This morning I found myself thinking about the Wisconsin girls involved in the “Slenderman” case. They were recently deemed competent to stand in trial. They are being charged as adults in the case. Generally speaking, attempted murder convicts spend at least 10 years in prison, though they could spend life in prison.

These girls are twelve.

Think about what happened and changed in your life from the time you were 12 until you were 22. You finished junior high, high school and college. The relationships you had with other adults formed you into the adult you are today. You made the decision to stay in the church or drift away. Those 10 years are easily one of the most formative decades in life. These two girls will likely spend it in prison. Think about the formation they will receive there.

The girls were deemed competent, they were not found to have any kind of mental disorder, which is the first place we look when a person does something so unbelievable they could not be in their right mind. 2,000 years ago we assumed all acts of this kind were possession. It is not my place to speculate on the situation, but there is clearly evil here because of what two friends decided to do to a third friend. There is clearly evil here because the two girls who committed the crime are going to be stripped from their families. There is clearly evil here because so many people have been and will be damaged in this entire process.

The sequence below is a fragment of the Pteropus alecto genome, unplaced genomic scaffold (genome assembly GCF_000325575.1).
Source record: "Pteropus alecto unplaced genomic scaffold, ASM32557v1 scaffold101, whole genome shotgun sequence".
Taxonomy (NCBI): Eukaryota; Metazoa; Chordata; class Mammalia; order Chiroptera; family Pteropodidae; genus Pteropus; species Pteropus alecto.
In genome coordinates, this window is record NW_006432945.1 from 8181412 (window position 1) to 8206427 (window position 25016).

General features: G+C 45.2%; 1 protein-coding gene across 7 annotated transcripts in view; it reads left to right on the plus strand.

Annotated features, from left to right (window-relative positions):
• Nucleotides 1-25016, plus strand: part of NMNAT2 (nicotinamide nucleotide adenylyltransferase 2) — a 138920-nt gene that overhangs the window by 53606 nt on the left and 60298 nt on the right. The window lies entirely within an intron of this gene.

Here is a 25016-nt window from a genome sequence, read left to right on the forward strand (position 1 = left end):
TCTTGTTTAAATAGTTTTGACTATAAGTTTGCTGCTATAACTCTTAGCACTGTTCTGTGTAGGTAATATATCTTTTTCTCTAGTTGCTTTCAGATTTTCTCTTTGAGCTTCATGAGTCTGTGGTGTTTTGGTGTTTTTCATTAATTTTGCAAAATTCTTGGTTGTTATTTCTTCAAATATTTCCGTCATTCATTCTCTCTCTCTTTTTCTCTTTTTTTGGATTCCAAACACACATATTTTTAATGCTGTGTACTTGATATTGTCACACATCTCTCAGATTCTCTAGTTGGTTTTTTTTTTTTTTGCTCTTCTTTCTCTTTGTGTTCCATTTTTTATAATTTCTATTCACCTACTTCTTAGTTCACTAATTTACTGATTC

I then thought to myself that through all of this darkness, I hope that there is someone who is caring for and praying for these girls. An angel watching over these children.

Then it occurred to me–they have had a legion of angels. The guardian angel that kept their friend alive. The biker who discovered her. The doctors who saved her life. We tend to only think of these people as the angels for the girl who suffered, but they are, in fact angels for the girls who committed the crime. They are angels because through them, the girl did not die.

These girls who did something so grievous, so terrible, truly so evil, will not have to live with the fact that they actually murdered another human being. They have been given a second chance, although they will have this chance in prison, rather than the comfort of their own home. This second chance will be far more difficult than living the struggle of life before their dire decisions, but they will never have that murder on their hands as a complete act.

I pray that the result of all of this for those two girls is a true change of heart. That they will seek the light and take advantage of this opportunity God has provided them with to do good in the world. That somehow, amidst all of the negative attention that is going to shape their adolescence, they have someone they can look to in order to rise above.